At first I was not cast to play in The Clansman. My sister and I had been the last to join the company, and we naturally supposed, this being a big picture, that the main assignments would go to the older members. But one day while we were rehearsing the scene where the colored man picks up the northern girl gorilla fashion, my hair, which was very blond, fell far below my waist, and Griffith, seeing the contrast in the two figures, assigned me to play Elsie Stoneman (who was to have been Mae Marsh). My sister, a child at the time, was to have played the girl of twelve, little sister to the Colonel. Very often we would play episodes without knowing the complete story, or in which film Griffith was going to use them, as he shrouded his ideas in great secrecy for fear another studio would hear of them and get them on the screen first. Only Griffith knew the continuity of The Birth of a Nation in its final form. There was much anxiety, and many tears shed, over the assignment of parts, as we all wanted to prove our worth before it was too late, and with photography in its undeveloped state we knew we would be passé by the time we reached eighteen.
The cameraman for The Birth of a Nation was Billy Bitzer, who, together with Mr. Griffith, was inventor of the various new devices employed in the photography, of the picture-devices never used before, and innovations in the art of motion-picture photography. Among us actors he was famous for his accurate eye, and he left his mark on everything his lens faced by bringing to accurate vision on the screen many things the eye itself could not discern. This was wonderful for battlefields but most trying on faces. We used to beg for our close-ups to be taken just after dawn or before sunset, as the soft yellow glow was much easier to work in than the hard, overhead sun of midday.
Henry B. Walthall, or Wally, as he was affectionately called, came from Alabama, and was everything in life that his character of the Little Colonel was on the screen: patient, dear, and lovable, but with little idea of time.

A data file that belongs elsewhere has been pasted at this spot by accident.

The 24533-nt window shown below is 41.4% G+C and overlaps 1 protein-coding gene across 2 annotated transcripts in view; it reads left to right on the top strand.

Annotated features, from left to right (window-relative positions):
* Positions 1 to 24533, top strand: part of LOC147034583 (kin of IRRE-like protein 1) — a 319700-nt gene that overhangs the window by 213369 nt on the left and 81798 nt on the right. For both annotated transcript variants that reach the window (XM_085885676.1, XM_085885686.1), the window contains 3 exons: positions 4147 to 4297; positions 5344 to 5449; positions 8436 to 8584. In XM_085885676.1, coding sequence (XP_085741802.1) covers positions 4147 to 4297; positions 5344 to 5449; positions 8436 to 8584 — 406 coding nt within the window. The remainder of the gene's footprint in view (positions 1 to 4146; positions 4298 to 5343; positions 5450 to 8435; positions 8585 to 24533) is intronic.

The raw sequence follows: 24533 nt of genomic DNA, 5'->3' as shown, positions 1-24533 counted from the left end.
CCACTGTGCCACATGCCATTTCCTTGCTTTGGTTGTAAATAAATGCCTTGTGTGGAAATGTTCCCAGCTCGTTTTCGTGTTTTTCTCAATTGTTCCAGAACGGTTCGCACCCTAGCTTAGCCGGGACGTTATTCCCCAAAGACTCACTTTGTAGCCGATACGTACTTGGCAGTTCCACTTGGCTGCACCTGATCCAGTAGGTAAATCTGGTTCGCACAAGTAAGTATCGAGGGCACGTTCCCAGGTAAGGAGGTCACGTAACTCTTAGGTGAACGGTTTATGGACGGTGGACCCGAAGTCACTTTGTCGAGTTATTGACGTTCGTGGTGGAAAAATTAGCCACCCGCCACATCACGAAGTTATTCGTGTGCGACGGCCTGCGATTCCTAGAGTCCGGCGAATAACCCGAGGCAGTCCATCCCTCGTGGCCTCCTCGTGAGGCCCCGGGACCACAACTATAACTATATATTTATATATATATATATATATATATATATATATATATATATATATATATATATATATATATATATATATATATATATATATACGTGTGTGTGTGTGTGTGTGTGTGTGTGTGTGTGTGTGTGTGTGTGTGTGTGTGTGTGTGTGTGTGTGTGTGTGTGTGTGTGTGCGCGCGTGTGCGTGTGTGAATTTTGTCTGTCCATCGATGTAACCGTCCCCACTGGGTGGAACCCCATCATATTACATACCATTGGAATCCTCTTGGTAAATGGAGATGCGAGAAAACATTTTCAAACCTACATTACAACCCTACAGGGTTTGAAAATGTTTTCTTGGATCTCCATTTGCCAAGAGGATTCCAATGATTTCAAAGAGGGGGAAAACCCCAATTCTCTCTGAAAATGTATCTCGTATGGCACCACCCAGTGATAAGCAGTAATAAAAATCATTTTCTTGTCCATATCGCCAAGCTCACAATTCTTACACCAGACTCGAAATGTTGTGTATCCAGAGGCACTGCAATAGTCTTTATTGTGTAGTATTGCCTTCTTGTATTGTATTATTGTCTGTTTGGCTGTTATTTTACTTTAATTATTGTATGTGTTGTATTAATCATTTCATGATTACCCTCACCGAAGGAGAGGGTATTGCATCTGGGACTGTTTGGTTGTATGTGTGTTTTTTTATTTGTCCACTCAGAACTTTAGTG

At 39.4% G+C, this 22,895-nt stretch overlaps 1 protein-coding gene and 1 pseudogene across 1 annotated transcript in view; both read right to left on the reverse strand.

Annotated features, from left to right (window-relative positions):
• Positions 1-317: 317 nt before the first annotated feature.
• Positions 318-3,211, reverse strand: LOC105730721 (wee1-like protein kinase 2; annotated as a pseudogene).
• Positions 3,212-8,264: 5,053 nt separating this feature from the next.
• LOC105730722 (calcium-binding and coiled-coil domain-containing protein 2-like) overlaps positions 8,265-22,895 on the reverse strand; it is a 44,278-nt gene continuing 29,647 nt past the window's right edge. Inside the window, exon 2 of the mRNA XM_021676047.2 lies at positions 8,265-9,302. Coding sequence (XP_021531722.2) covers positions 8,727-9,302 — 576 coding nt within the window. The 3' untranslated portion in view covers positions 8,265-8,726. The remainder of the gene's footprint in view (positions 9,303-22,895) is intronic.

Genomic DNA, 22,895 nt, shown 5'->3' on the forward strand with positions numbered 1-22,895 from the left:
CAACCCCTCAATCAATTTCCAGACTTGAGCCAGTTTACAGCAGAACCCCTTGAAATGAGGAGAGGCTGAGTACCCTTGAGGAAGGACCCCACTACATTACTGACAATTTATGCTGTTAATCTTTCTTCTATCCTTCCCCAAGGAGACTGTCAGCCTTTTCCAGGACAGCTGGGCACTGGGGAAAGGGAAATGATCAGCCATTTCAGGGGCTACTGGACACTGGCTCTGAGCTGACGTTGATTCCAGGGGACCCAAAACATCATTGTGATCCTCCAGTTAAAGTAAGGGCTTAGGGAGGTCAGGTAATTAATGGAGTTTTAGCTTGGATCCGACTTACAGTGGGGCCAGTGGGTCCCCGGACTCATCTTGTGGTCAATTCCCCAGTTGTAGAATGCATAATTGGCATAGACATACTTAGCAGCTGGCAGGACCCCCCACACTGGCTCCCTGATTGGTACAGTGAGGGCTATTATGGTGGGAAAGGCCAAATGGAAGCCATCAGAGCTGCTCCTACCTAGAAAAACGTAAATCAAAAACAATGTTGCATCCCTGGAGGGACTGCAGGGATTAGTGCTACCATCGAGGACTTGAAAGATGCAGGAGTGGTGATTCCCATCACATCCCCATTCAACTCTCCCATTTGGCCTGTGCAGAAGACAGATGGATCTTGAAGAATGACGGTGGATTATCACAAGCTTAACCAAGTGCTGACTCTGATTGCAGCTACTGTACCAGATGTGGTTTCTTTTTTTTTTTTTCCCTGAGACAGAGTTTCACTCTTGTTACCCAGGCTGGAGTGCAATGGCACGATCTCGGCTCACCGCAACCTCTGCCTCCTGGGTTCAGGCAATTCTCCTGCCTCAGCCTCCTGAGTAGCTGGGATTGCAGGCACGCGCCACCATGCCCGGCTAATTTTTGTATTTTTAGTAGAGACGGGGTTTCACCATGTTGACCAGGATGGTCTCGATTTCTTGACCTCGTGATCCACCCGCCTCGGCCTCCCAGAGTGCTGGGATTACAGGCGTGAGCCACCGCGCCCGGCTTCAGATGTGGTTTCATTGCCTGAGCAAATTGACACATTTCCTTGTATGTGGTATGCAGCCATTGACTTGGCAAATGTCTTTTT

Consequently all during the filming of the picture there was a man hired for the sole purpose of getting him into make-up and to work on time, which in those days was around seven in the morning (that means getting up at five and working steadily, sometimes without lunch, until sundown) . Sometimes, while Griffith was making scenes we were not in, he would send us to practice walking, first with comedy, then with drama, with pathos, or with tragedy. When he was satisfied with that we would have to learn to run in these different manners. Then we would have to do it with subtlety, for when the camera would be close to us, then broader, for when the camera would be in the distance, then for such times as the camera would be far in the distance (which would necessitate acrobatics) ; all this with complete body control and balance, as it might have to be done on a sea wall or on a mountain top. You had to know how to dance and handle horses, or if you didn’t, these had to be learned outside of studio hours.
It is very strange in those old pictures to watch the wind blowing through the rooms, when the property man had forgotten to tack down curtains, tablecloths, and such tell-tale properties. Mr. Griffith had his reward, however, when President Wilson saw it at the White House and said, “It is like writing history with lightning, and my only regret is that it is all so terribly true.” When this news flashed through the country, and it was learned that a mere motion picture had the power to stir feeling so deeply, The Birth of a Nation’s reputation was made, and motion pictures took their place as an important part of our daily life.